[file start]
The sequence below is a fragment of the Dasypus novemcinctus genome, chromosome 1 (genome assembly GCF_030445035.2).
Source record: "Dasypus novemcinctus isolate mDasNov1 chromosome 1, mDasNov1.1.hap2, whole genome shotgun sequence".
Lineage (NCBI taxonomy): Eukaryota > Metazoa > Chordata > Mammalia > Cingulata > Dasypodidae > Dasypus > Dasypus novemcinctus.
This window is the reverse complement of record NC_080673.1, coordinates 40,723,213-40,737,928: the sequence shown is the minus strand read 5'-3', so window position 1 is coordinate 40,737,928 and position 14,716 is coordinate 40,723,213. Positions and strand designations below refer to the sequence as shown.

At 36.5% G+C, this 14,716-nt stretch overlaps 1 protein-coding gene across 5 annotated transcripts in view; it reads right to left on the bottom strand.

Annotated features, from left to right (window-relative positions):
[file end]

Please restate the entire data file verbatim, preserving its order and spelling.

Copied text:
The sequence below is a fragment of the Dasypus novemcinctus genome, chromosome 1 (genome assembly GCF_030445035.2).
Source record: "Dasypus novemcinctus isolate mDasNov1 chromosome 1, mDasNov1.1.hap2, whole genome shotgun sequence".
Lineage (NCBI taxonomy): Eukaryota > Metazoa > Chordata > Mammalia > Cingulata > Dasypodidae > Dasypus > Dasypus novemcinctus.
This window is the reverse complement of record NC_080673.1, coordinates 40,723,213-40,737,928: the sequence shown is the minus strand read 5'-3', so window position 1 is coordinate 40,737,928 and position 14,716 is coordinate 40,723,213. Positions and strand designations below refer to the sequence as shown.

At 36.5% G+C, this 14,716-nt stretch overlaps 1 protein-coding gene across 5 annotated transcripts in view; it reads right to left on the bottom strand.

Annotated features, from left to right (window-relative positions):